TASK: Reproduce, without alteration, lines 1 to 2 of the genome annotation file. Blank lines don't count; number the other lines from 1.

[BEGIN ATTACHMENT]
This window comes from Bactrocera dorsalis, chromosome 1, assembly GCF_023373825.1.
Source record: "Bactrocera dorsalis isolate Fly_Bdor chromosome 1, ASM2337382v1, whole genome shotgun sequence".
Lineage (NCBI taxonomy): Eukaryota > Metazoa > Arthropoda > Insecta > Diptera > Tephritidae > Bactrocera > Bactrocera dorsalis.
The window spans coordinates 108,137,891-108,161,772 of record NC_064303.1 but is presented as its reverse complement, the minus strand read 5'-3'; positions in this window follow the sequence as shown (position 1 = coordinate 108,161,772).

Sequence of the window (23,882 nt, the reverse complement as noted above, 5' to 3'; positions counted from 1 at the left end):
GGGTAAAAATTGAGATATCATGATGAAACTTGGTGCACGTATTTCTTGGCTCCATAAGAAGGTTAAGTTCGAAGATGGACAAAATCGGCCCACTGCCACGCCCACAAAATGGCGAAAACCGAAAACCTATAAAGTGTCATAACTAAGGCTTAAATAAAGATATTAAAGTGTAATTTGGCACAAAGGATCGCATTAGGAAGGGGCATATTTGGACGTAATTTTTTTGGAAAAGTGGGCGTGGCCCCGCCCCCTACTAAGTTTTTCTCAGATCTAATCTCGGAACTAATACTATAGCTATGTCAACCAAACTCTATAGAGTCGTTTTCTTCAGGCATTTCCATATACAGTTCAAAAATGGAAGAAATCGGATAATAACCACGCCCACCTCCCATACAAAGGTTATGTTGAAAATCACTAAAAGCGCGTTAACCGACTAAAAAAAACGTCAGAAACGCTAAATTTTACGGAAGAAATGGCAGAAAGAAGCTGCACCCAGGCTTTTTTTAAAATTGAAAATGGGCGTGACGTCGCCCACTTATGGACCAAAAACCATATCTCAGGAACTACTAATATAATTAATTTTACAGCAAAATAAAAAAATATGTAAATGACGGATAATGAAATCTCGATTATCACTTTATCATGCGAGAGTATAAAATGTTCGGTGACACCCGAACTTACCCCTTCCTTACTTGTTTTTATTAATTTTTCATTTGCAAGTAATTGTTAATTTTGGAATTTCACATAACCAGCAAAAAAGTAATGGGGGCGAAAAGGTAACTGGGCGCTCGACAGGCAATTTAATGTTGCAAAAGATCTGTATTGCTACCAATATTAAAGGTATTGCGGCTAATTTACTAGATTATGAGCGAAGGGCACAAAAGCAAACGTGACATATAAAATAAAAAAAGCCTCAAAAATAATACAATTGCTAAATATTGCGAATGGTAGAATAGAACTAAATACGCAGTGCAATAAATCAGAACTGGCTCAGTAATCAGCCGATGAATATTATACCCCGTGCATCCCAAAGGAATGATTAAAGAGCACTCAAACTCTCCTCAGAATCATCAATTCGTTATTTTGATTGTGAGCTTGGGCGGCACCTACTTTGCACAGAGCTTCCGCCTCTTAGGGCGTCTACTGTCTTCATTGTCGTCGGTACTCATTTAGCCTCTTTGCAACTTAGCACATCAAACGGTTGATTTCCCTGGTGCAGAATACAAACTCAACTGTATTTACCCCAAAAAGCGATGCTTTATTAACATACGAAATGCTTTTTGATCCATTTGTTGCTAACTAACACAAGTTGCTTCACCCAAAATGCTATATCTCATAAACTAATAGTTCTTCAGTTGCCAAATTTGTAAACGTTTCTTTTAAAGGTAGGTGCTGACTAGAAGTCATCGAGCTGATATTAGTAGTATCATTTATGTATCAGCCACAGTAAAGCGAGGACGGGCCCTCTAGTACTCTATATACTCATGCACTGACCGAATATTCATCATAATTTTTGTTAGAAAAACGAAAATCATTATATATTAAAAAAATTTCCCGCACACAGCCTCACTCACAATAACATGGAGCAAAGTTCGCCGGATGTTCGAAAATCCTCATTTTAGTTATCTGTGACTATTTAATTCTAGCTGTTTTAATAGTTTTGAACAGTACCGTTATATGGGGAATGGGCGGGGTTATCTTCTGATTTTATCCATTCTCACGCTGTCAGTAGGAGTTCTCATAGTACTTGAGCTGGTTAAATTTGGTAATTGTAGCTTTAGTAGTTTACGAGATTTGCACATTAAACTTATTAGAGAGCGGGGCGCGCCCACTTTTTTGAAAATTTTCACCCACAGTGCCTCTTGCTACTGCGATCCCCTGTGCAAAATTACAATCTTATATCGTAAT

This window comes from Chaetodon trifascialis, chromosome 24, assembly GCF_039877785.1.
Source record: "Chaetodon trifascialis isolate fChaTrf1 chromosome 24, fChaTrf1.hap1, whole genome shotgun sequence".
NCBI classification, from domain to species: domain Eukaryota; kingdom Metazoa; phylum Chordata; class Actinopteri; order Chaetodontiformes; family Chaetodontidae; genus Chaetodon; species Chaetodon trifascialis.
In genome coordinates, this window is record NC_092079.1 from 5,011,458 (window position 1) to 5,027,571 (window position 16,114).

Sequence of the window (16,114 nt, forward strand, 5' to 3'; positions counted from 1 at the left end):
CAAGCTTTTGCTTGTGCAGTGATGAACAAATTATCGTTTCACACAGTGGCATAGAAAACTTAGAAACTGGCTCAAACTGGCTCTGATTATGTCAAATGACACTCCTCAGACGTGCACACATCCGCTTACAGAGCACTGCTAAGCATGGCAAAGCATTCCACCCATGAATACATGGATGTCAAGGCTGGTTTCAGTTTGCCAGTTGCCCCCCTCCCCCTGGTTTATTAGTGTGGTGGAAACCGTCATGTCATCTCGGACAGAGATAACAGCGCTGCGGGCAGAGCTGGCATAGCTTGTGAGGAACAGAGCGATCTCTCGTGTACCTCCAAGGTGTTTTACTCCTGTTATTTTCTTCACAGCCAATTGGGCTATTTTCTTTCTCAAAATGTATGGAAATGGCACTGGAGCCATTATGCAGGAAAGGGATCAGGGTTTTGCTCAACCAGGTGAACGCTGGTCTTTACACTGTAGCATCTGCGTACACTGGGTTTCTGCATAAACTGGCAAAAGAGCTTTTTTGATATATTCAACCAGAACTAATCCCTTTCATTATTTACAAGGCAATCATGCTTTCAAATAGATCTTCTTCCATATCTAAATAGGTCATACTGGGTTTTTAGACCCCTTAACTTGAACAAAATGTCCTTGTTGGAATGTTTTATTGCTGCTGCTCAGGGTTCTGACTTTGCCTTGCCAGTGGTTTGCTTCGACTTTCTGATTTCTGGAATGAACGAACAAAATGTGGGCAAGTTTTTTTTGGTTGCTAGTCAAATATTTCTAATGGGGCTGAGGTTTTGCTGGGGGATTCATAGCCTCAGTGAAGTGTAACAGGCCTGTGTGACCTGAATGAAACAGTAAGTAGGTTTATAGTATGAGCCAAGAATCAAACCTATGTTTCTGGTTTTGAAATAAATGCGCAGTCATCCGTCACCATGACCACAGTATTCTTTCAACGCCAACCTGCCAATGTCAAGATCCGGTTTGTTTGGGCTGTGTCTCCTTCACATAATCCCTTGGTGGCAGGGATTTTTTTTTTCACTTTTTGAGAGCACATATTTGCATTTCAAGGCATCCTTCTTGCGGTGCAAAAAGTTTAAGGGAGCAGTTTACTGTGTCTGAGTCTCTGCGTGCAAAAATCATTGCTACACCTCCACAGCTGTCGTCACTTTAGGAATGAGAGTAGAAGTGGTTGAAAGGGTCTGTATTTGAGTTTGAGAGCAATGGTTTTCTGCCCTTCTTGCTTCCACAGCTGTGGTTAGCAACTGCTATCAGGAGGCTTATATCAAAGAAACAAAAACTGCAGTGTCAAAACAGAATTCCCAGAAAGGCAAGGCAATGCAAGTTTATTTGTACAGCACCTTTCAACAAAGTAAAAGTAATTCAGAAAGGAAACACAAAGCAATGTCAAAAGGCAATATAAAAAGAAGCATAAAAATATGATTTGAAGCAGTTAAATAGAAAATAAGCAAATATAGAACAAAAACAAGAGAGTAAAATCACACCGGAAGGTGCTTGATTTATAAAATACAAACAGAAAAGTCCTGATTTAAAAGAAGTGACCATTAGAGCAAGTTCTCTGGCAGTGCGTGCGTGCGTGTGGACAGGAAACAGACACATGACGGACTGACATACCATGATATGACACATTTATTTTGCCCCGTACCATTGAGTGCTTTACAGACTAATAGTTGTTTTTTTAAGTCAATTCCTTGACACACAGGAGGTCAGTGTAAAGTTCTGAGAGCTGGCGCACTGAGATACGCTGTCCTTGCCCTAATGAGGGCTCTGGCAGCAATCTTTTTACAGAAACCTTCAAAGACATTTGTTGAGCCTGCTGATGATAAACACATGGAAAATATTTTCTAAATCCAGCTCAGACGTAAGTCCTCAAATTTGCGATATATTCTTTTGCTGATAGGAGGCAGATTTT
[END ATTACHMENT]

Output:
This window comes from Bactrocera dorsalis, chromosome 1, assembly GCF_023373825.1.
Source record: "Bactrocera dorsalis isolate Fly_Bdor chromosome 1, ASM2337382v1, whole genome shotgun sequence".